tv Extreme History of Bozeman Montana CSPAN August 17, 2019 11:46am-11:56am EDT
author of the book america in the 1960's joins us to take your calls. to take those drugs and why they had the effect is something we are still wrestling with of scholars. drugs isology of imperative as an understanding not just of the 60's but of the production of history. what drugs we use a given the abilitylace and to change the direction of a given society. woodstock to do years sunday at 9:00 a.m. eastern. tvo live on american history on c-span3.
our look at bozeman continues. crystal: we are here in the extreme history project offices which used to be a historic brothel. extreme history is a nonprofit that is located here in bozeman. we bring history to the public in fund engaging and relevant ways. tourshistoric walking throughout the summer. we do a lecture series in the winter and we do workshops and other events around history. we try to get people to engage in history. what better way then in a historic brothel? in the 1980's, there was a real push to uncover more of the
social history. in doing that, there is more to history than just wars and generals and all of those things that we have been studying as historians for many years. we started looking at women's history. we started looking at minority community history. we really discovered that there is so much more to tell within these narratives that we constructed over the years. that is really how the extreme history project was formed. a colleague of mine started thinking about all of the stories that you are not hearing about the people who founded like marion richard mcdonald, standing mill lewis, lizzie williams who was an african-american woman who came here and started a business on main street. we started looking at these histories and trying to plug those in because they weren't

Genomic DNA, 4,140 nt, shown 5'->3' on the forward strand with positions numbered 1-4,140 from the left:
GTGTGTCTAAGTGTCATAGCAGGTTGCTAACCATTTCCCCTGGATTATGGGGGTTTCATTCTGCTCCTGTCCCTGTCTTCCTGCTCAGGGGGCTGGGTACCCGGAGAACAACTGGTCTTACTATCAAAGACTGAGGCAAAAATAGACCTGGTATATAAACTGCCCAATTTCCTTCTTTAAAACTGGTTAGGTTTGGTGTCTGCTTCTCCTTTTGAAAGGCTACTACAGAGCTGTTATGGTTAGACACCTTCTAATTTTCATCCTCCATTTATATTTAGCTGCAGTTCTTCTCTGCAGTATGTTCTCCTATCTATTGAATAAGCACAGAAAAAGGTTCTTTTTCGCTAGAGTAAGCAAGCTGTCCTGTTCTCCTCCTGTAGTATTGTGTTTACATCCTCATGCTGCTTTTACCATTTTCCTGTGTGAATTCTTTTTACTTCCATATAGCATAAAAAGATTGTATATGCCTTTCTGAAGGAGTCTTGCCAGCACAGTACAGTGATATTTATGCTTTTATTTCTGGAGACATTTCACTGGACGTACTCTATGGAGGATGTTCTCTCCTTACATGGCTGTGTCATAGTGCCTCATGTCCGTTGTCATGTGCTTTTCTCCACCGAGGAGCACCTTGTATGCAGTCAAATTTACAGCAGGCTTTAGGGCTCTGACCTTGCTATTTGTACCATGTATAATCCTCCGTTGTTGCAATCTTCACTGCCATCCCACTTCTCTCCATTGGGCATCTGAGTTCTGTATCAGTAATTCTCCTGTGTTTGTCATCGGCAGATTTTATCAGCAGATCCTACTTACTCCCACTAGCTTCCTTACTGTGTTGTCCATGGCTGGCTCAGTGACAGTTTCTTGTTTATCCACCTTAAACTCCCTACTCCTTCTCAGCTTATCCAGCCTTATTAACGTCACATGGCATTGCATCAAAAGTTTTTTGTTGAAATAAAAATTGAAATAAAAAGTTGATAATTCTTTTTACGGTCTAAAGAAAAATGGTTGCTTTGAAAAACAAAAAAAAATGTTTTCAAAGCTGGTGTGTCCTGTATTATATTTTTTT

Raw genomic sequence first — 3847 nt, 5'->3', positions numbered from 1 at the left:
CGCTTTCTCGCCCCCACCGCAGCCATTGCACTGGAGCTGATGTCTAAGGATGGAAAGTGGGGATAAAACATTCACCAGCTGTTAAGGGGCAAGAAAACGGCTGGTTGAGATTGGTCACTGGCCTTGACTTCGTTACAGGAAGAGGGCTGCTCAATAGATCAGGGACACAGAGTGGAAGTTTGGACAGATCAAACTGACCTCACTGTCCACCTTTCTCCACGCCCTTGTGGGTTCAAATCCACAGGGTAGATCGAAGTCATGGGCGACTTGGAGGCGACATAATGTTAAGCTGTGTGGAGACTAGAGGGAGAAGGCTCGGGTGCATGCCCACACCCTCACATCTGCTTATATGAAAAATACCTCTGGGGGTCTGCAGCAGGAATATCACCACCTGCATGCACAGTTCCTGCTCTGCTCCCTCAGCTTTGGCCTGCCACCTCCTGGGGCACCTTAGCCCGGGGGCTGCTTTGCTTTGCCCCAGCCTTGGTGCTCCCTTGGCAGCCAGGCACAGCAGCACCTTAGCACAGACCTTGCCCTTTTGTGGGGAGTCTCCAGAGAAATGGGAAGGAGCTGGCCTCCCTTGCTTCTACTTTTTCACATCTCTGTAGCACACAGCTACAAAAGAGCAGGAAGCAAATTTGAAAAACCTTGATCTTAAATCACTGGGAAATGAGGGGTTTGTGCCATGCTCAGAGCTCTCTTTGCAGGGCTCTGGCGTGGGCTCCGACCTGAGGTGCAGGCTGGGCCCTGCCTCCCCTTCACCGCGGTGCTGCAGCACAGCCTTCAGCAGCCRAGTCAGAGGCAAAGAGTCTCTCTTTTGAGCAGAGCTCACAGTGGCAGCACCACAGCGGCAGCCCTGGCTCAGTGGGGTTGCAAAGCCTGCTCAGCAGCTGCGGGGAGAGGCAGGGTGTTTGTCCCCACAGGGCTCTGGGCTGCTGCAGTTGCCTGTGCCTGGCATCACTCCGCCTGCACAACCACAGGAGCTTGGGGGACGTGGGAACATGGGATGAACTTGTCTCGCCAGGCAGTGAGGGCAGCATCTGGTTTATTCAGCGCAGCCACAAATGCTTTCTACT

here. they were left out. in 1891 bywas built one of our founding fathers. he actually built this house as a brothel. right in the middle of the red light district. uproar about that from some of the bozeman citizens. were not have to assess especially the ladies of the town of foes photos and get it anyway. he built this building and this house. it to a woman named libby hayes. she was one of our more long-term madams that worked out of this house. she was here from about 1900 to 1912. we call this the libby hayes house because she was her the longest. she was the madam in this house.
women came and went but she always stated. she moved out in 1912 and died shortly thereafter. she was young when she died she was only 34 years old. cancerd of uterine probably from her line of work. kentucky then came out west at an early age with her sisters. worked in this red light district. her sisters worked in the same line of business. they lived just down the street and worked out of a house down the street. at 34.ied her sister also died very young at twentysomething. probably venereal disease that was a result of her work here in this district. lived to be 90r